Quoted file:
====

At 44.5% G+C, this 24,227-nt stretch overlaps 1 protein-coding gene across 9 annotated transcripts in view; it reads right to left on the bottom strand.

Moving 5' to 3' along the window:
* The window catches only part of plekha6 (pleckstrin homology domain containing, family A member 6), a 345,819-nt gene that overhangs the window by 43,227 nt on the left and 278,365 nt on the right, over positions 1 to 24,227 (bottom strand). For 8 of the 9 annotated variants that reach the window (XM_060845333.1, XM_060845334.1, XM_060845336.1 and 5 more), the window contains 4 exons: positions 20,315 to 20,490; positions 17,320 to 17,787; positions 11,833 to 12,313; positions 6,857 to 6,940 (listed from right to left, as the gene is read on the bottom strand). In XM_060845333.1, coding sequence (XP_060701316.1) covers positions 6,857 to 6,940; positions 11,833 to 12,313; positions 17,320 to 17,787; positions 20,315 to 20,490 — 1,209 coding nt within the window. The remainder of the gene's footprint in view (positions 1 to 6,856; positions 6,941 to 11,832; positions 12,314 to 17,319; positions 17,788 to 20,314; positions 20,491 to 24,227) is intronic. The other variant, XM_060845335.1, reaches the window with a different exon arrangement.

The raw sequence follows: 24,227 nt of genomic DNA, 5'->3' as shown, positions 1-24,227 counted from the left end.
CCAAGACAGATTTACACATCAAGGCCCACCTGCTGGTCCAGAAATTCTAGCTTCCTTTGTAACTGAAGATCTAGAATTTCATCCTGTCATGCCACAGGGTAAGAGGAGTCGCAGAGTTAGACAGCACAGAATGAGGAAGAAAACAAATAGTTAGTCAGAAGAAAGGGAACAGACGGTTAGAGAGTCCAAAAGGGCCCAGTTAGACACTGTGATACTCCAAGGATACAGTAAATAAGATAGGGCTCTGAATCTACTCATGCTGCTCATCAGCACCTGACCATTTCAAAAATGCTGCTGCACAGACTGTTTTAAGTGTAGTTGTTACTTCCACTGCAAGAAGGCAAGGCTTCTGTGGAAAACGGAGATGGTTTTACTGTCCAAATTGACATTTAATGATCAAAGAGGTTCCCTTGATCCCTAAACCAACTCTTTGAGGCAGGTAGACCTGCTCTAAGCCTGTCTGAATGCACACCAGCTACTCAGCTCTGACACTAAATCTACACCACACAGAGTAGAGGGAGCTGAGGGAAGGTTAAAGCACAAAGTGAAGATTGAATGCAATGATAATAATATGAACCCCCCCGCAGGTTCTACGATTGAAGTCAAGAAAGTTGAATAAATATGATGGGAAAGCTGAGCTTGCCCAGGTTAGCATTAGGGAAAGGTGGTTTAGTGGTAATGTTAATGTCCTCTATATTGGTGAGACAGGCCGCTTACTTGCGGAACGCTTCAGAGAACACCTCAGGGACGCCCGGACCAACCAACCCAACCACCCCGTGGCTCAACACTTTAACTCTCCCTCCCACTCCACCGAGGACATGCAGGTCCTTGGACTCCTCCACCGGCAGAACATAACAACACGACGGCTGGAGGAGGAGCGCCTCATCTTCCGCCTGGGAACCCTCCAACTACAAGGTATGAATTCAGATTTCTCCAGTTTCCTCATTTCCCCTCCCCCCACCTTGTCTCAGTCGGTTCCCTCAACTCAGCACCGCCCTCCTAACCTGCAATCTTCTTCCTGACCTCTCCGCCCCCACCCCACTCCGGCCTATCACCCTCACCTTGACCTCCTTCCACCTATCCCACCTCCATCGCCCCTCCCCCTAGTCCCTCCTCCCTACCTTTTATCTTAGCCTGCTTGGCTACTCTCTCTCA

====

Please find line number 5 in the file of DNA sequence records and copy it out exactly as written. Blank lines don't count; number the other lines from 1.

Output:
CCAAGACAGATTTACACATCAAGGCCCACCTGCTGGTCCAGAAATTCTAGCTTCCTTTGTAACTGAAGATCTAGAATTTCATCCTGTCATGCCACAGGGTAAGAGGAGTCGCAGAGTTAGACAGCACAGAATGAGGAAGAAAACAAATAGTTAGTCAGAAGAAAGGGAACAGACGGTTAGAGAGTCCAAAAGGGCCCAGTTAGACACTGTGATACTCCAAGGATACAGTAAATAAGATAGGGCTCTGAATCTACTCATGCTGCTCATCAGCACCTGACCATTTCAAAAATGCTGCTGCACAGACTGTTTTAAGTGTAGTTGTTACTTCCACTGCAAGAAGGCAAGGCTTCTGTGGAAAACGGAGATGGTTTTACTGTCCAAATTGACATTTAATGATCAAAGAGGTTCCCTTGATCCCTAAACCAACTCTTTGAGGCAGGTAGACCTGCTCTAAGCCTGTCTGAATGCACACCAGCTACTCAGCTCTGACACTAAATCTACACCACACAGAGTAGAGGGAGCTGAGGGAAGGTTAAAGCACAAAGTGAAGATTGAATGCAATGATAATAATATGAACCCCCCCGCAGGTTCTACGATTGAAGTCAAGAAAGTTGAATAAATATGATGGGAAAGCTGAGCTTGCCCAGGTTAGCATTAGGGAAAGGTGGTTTAGTGGTAATGTTAATGTCCTCTATATTGGTGAGACAGGCCGCTTACTTGCGGAACGCTTCAGAGAACACCTCAGGGACGCCCGGACCAACCAACCCAACCACCCCGTGGCTCAACACTTTAACTCTCCCTCCCACTCCACCGAGGACATGCAGGTCCTTGGACTCCTCCACCGGCAGAACATAACAACACGACGGCTGGAGGAGGAGCGCCTCATCTTCCGCCTGGGAACCCTCCAACTACAAGGTATGAATTCAGATTTCTCCAGTTTCCTCATTTCCCCTCCCCCCACCTTGTCTCAGTCGGTTCCCTCAACTCAGCACCGCCCTCCTAACCTGCAATCTTCTTCCTGACCTCTCCGCCCCCACCCCACTCCGGCCTATCACCCTCACCTTGACCTCCTTCCACCTATCCCACCTCCATCGCCCCTCCCCCTAGTCCCTCCTCCCTACCTTTTATCTTAGCCTGCTTGGCTACTCTCTCTCA